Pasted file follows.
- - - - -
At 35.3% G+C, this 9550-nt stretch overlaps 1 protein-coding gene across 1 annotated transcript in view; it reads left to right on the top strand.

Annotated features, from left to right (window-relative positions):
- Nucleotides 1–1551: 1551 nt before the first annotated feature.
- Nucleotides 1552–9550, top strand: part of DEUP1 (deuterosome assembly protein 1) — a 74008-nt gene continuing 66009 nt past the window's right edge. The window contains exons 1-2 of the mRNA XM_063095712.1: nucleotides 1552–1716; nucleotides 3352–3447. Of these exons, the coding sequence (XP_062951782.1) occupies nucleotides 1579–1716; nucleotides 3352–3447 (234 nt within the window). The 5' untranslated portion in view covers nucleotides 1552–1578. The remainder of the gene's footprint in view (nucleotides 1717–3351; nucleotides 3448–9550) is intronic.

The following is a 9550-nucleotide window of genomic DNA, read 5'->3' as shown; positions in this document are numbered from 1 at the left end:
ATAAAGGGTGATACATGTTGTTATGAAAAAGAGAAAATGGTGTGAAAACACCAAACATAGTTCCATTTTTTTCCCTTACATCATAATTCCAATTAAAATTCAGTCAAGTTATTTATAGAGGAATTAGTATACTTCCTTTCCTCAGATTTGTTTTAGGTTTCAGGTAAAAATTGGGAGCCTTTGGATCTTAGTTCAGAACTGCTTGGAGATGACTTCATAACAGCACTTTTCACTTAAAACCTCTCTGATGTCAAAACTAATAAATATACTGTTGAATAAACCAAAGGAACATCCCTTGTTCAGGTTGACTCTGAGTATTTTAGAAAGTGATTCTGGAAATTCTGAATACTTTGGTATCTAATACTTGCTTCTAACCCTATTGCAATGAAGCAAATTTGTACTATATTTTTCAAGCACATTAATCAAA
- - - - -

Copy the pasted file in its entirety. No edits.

At 35.3% G+C, this 9550-nt stretch overlaps 1 protein-coding gene across 1 annotated transcript in view; it reads left to right on the top strand.

Annotated features, from left to right (window-relative positions):
- Nucleotides 1–1551: 1551 nt before the first annotated feature.
- Nucleotides 1552–9550, top strand: part of DEUP1 (deuterosome assembly protein 1) — a 74008-nt gene continuing 66009 nt past the window's right edge. The window contains exons 1-2 of the mRNA XM_063095712.1: nucleotides 1552–1716; nucleotides 3352–3447. Of these exons, the coding sequence (XP_062951782.1) occupies nucleotides 1579–1716; nucleotides 3352–3447 (234 nt within the window). The 5' untranslated portion in view covers nucleotides 1552–1578. The remainder of the gene's footprint in view (nucleotides 1717–3351; nucleotides 3448–9550) is intronic.

The following is a 9550-nucleotide window of genomic DNA, read 5'->3' as shown; positions in this document are numbered from 1 at the left end:
ATAAAGGGTGATACATGTTGTTATGAAAAAGAGAAAATGGTGTGAAAACACCAAACATAGTTCCATTTTTTTCCCTTACATCATAATTCCAATTAAAATTCAGTCAAGTTATTTATAGAGGAATTAGTATACTTCCTTTCCTCAGATTTGTTTTAGGTTTCAGGTAAAAATTGGGAGCCTTTGGATCTTAGTTCAGAACTGCTTGGAGATGACTTCATAACAGCACTTTTCACTTAAAACCTCTCTGATGTCAAAACTAATAAATATACTGTTGAATAAACCAAAGGAACATCCCTTGTTCAGGTTGACTCTGAGTATTTTAGAAAGTGATTCTGGAAATTCTGAATACTTTGGTATCTAATACTTGCTTCTAACCCTATTGCAATGAAGCAAATTTGTACTATATTTTTCAAGCACATTAATCAAA